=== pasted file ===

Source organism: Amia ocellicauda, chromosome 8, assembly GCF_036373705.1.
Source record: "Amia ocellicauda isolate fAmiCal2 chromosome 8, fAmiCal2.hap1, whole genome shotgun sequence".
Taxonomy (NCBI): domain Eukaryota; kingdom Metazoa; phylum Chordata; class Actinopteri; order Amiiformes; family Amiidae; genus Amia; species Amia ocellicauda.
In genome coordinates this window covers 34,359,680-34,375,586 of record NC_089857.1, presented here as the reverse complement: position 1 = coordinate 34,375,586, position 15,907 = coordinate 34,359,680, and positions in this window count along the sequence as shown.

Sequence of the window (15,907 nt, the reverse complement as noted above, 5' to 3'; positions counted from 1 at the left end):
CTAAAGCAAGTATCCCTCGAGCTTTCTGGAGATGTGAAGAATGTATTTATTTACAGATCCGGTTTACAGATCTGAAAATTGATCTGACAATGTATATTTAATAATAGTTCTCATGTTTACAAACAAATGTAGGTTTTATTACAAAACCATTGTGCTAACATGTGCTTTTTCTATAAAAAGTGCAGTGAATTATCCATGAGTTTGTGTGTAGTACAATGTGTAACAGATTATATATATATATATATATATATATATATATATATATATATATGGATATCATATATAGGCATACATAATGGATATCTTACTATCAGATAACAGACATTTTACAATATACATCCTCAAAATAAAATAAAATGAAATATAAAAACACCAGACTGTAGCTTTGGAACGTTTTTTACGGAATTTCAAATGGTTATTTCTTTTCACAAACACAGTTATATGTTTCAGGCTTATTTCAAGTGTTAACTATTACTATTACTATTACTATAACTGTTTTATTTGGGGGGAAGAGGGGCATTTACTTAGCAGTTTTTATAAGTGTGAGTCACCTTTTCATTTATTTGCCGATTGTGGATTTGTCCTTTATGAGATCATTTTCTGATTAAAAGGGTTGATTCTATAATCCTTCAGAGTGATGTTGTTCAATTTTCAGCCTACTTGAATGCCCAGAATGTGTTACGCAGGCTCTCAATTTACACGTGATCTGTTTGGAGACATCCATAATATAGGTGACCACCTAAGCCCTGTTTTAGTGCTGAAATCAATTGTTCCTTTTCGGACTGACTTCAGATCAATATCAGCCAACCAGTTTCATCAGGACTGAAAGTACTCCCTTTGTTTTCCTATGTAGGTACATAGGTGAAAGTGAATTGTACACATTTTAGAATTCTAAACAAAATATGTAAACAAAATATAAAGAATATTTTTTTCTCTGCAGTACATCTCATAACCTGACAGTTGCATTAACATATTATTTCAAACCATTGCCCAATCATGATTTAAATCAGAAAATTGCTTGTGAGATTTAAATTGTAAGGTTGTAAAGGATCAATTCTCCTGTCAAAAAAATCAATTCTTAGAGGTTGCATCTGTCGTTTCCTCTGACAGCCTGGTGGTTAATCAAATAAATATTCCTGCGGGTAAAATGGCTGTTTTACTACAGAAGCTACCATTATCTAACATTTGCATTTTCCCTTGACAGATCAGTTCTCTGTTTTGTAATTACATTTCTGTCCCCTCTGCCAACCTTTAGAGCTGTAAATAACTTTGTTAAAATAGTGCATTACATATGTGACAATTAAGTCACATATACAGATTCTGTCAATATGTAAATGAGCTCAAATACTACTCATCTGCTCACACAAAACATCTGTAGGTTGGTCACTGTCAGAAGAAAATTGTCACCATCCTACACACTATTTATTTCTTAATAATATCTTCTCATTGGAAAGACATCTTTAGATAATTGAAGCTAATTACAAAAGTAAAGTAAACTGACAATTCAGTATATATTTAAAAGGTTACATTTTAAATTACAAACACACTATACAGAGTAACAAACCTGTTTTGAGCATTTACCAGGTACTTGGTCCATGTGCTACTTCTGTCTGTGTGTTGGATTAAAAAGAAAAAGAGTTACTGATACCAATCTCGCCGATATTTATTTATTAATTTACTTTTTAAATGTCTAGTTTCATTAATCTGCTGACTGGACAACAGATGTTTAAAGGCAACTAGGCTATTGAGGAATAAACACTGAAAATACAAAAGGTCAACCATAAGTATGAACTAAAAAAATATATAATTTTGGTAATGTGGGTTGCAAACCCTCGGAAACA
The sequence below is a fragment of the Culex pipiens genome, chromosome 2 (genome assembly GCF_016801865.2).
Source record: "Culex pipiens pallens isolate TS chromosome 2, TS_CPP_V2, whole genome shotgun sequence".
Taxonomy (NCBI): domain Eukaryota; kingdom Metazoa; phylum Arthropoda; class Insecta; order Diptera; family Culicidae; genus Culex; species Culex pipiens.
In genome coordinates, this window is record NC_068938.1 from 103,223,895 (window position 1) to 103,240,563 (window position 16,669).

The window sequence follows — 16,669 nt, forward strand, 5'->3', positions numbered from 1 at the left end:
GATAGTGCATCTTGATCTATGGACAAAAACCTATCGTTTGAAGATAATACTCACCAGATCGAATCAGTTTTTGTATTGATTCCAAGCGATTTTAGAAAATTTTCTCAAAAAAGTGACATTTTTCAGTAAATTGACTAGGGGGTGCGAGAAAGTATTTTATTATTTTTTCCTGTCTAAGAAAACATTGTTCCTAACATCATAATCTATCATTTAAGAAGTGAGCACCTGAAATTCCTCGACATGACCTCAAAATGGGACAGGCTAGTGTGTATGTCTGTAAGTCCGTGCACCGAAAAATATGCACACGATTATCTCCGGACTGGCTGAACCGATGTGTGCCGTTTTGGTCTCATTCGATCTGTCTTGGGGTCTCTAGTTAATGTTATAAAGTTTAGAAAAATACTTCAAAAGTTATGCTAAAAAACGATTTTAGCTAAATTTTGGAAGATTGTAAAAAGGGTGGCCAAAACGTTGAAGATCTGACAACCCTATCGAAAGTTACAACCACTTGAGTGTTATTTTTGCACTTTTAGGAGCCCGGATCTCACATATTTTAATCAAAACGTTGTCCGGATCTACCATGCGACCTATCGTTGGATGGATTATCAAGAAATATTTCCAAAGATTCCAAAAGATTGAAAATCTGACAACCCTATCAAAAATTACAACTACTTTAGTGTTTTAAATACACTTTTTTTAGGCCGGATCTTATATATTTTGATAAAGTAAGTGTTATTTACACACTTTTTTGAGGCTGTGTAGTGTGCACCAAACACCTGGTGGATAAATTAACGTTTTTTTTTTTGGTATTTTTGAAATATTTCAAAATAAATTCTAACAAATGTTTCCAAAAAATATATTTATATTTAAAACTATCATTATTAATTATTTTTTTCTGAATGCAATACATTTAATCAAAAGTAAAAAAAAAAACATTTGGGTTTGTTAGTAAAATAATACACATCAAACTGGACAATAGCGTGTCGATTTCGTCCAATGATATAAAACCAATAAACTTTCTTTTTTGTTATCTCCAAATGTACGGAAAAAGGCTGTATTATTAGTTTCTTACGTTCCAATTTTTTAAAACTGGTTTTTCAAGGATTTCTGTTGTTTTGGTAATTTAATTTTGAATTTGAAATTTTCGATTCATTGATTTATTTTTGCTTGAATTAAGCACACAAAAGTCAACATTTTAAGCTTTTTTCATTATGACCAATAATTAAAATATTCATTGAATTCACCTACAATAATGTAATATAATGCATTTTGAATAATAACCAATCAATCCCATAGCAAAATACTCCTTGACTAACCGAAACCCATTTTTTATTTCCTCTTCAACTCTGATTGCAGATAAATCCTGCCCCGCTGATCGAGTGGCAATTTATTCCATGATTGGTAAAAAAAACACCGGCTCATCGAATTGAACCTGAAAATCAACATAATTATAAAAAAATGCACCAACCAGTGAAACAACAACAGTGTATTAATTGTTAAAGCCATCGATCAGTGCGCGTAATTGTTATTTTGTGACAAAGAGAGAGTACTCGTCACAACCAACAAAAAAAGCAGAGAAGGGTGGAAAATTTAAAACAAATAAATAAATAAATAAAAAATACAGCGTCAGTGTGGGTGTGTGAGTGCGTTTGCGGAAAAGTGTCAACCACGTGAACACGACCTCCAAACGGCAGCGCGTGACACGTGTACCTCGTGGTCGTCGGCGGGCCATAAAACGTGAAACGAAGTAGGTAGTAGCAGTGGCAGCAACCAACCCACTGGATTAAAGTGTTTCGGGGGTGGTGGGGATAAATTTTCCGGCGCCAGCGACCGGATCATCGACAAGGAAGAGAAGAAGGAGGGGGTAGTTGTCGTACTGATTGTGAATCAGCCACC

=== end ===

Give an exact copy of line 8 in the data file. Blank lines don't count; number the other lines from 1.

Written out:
Source record: "Culex pipiens pallens isolate TS chromosome 2, TS_CPP_V2, whole genome shotgun sequence".